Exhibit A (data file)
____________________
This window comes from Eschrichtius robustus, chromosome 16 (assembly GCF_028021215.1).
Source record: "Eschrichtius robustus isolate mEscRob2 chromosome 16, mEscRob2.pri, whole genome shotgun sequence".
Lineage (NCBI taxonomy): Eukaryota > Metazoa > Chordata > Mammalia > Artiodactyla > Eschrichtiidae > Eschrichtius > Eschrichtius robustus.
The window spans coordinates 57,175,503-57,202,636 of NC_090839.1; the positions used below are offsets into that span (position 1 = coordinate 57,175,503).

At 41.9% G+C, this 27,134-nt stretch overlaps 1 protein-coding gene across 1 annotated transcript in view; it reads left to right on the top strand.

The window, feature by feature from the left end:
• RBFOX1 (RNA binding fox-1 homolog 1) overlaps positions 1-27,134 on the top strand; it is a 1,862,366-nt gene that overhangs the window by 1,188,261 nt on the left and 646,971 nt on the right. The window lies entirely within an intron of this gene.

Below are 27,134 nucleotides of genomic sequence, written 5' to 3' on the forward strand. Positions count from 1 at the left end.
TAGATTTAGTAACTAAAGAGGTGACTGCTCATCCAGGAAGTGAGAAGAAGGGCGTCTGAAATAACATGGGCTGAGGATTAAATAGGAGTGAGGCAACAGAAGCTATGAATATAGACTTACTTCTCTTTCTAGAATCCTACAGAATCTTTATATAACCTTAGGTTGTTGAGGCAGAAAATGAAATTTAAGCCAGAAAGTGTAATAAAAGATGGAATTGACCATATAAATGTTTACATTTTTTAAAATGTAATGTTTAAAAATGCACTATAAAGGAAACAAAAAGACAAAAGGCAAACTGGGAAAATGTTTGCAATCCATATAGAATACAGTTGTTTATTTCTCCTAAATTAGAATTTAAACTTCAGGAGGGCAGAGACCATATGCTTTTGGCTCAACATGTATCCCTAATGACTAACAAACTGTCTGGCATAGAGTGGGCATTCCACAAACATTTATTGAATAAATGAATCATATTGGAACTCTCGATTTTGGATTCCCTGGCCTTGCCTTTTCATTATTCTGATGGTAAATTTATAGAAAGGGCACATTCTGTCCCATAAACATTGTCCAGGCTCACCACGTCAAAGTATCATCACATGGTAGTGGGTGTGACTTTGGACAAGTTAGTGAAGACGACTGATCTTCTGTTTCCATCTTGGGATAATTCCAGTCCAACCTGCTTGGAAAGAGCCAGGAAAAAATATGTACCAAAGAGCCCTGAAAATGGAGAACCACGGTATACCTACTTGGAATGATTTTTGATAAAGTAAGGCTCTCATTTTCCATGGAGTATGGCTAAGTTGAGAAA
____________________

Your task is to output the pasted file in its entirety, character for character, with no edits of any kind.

This window comes from Eschrichtius robustus, chromosome 16 (assembly GCF_028021215.1).
Source record: "Eschrichtius robustus isolate mEscRob2 chromosome 16, mEscRob2.pri, whole genome shotgun sequence".
Lineage (NCBI taxonomy): Eukaryota > Metazoa > Chordata > Mammalia > Artiodactyla > Eschrichtiidae > Eschrichtius > Eschrichtius robustus.
The window spans coordinates 57,175,503-57,202,636 of NC_090839.1; the positions used below are offsets into that span (position 1 = coordinate 57,175,503).

At 41.9% G+C, this 27,134-nt stretch overlaps 1 protein-coding gene across 1 annotated transcript in view; it reads left to right on the top strand.

The window, feature by feature from the left end:
• RBFOX1 (RNA binding fox-1 homolog 1) overlaps positions 1-27,134 on the top strand; it is a 1,862,366-nt gene that overhangs the window by 1,188,261 nt on the left and 646,971 nt on the right. The window lies entirely within an intron of this gene.

Below are 27,134 nucleotides of genomic sequence, written 5' to 3' on the forward strand. Positions count from 1 at the left end.
TAGATTTAGTAACTAAAGAGGTGACTGCTCATCCAGGAAGTGAGAAGAAGGGCGTCTGAAATAACATGGGCTGAGGATTAAATAGGAGTGAGGCAACAGAAGCTATGAATATAGACTTACTTCTCTTTCTAGAATCCTACAGAATCTTTATATAACCTTAGGTTGTTGAGGCAGAAAATGAAATTTAAGCCAGAAAGTGTAATAAAAGATGGAATTGACCATATAAATGTTTACATTTTTTAAAATGTAATGTTTAAAAATGCACTATAAAGGAAACAAAAAGACAAAAGGCAAACTGGGAAAATGTTTGCAATCCATATAGAATACAGTTGTTTATTTCTCCTAAATTAGAATTTAAACTTCAGGAGGGCAGAGACCATATGCTTTTGGCTCAACATGTATCCCTAATGACTAACAAACTGTCTGGCATAGAGTGGGCATTCCACAAACATTTATTGAATAAATGAATCATATTGGAACTCTCGATTTTGGATTCCCTGGCCTTGCCTTTTCATTATTCTGATGGTAAATTTATAGAAAGGGCACATTCTGTCCCATAAACATTGTCCAGGCTCACCACGTCAAAGTATCATCACATGGTAGTGGGTGTGACTTTGGACAAGTTAGTGAAGACGACTGATCTTCTGTTTCCATCTTGGGATAATTCCAGTCCAACCTGCTTGGAAAGAGCCAGGAAAAAATATGTACCAAAGAGCCCTGAAAATGGAGAACCACGGTATACCTACTTGGAATGATTTTTGATAAAGTAAGGCTCTCATTTTCCATGGAGTATGGCTAAGTTGAGAAA